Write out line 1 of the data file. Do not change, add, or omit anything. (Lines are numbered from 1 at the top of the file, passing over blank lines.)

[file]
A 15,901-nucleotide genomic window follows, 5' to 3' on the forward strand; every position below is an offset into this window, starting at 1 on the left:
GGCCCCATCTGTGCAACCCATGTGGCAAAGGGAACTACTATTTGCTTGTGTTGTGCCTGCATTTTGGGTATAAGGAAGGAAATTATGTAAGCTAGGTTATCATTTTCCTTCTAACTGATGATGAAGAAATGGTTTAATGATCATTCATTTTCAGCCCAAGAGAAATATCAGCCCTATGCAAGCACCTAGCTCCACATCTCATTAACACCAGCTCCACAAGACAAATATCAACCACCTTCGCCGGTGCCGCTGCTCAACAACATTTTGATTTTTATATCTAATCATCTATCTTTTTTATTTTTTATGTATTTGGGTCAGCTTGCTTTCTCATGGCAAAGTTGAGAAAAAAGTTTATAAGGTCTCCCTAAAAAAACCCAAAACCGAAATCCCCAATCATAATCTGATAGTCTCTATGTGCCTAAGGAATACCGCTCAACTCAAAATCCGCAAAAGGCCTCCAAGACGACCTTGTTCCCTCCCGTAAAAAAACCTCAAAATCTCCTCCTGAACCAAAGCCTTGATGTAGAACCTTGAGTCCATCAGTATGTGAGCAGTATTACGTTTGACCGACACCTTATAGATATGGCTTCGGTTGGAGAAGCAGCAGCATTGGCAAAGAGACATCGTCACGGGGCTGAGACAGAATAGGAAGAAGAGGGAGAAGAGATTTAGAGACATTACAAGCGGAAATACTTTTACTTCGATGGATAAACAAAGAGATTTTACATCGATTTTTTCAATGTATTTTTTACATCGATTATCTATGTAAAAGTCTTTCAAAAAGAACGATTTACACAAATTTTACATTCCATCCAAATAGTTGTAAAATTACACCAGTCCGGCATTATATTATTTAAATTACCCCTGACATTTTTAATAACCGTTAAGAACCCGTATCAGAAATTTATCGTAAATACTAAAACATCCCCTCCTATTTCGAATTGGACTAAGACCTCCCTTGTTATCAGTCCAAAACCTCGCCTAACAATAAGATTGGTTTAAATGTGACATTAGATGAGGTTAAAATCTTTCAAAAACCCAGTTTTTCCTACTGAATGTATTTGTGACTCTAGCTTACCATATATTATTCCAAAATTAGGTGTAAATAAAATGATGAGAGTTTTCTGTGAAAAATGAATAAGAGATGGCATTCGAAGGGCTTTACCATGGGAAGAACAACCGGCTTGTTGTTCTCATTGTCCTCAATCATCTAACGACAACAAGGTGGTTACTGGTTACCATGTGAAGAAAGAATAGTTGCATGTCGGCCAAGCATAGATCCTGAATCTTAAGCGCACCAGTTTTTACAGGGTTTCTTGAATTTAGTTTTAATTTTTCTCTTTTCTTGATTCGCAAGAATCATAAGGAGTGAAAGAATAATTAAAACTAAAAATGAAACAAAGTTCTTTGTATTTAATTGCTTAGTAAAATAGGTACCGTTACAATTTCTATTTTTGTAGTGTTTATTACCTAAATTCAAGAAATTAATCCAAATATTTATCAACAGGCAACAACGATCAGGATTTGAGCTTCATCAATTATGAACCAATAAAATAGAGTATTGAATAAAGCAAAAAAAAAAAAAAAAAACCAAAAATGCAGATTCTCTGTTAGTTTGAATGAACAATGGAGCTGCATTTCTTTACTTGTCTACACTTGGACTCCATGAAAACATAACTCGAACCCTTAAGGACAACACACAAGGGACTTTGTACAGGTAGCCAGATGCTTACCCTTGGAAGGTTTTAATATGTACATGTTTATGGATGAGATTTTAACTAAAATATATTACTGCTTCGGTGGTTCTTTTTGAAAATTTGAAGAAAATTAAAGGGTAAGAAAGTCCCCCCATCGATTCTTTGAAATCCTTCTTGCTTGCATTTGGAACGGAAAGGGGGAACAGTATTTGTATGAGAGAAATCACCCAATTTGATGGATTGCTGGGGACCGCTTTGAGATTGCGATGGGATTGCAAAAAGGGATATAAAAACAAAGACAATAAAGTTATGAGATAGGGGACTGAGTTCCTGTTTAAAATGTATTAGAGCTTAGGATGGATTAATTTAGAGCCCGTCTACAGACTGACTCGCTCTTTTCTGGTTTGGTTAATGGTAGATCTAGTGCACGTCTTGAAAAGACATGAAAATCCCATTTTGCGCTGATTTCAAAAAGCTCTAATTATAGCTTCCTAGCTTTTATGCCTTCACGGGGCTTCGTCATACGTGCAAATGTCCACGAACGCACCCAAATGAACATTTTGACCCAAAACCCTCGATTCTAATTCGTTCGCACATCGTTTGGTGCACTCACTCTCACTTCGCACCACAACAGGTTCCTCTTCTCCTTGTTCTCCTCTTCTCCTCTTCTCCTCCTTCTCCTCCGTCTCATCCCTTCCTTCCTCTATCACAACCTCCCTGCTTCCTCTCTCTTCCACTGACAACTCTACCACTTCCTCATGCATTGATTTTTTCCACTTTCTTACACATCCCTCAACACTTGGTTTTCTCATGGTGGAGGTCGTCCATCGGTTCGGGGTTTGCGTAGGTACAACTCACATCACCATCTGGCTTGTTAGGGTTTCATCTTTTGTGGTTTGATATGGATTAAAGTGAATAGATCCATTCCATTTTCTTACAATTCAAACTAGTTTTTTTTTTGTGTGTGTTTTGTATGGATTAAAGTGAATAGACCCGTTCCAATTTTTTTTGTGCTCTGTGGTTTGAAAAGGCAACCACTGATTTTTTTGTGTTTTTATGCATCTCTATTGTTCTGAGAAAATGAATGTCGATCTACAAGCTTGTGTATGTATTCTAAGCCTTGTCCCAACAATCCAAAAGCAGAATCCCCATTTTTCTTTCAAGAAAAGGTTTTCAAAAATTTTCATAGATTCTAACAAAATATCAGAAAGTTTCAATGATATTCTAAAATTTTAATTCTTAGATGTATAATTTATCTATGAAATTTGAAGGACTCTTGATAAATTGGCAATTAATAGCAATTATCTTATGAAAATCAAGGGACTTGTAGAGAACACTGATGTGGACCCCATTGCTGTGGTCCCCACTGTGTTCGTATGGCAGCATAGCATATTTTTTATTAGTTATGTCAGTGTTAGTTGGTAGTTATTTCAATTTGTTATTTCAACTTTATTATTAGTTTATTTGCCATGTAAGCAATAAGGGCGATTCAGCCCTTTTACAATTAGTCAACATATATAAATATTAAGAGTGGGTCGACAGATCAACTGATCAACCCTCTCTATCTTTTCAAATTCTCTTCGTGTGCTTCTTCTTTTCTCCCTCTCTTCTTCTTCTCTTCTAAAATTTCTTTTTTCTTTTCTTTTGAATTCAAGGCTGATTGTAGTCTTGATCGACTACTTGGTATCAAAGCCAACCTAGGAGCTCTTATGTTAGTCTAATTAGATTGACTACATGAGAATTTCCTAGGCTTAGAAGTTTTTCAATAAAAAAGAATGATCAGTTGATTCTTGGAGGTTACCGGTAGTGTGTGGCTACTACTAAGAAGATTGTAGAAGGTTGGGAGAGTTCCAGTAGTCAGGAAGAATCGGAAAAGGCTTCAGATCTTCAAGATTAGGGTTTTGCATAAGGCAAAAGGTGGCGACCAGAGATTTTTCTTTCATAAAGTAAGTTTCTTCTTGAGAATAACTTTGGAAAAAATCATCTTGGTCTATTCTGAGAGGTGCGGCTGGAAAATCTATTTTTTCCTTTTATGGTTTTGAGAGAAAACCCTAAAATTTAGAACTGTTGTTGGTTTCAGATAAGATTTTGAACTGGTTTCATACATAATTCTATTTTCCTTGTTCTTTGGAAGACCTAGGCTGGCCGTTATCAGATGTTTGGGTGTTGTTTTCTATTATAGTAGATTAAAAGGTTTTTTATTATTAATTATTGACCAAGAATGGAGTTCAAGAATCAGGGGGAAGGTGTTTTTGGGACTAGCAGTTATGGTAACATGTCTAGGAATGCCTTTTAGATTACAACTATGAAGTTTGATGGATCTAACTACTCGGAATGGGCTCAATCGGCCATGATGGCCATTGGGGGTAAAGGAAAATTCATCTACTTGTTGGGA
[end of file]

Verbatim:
A 15,901-nucleotide genomic window follows, 5' to 3' on the forward strand; every position below is an offset into this window, starting at 1 on the left: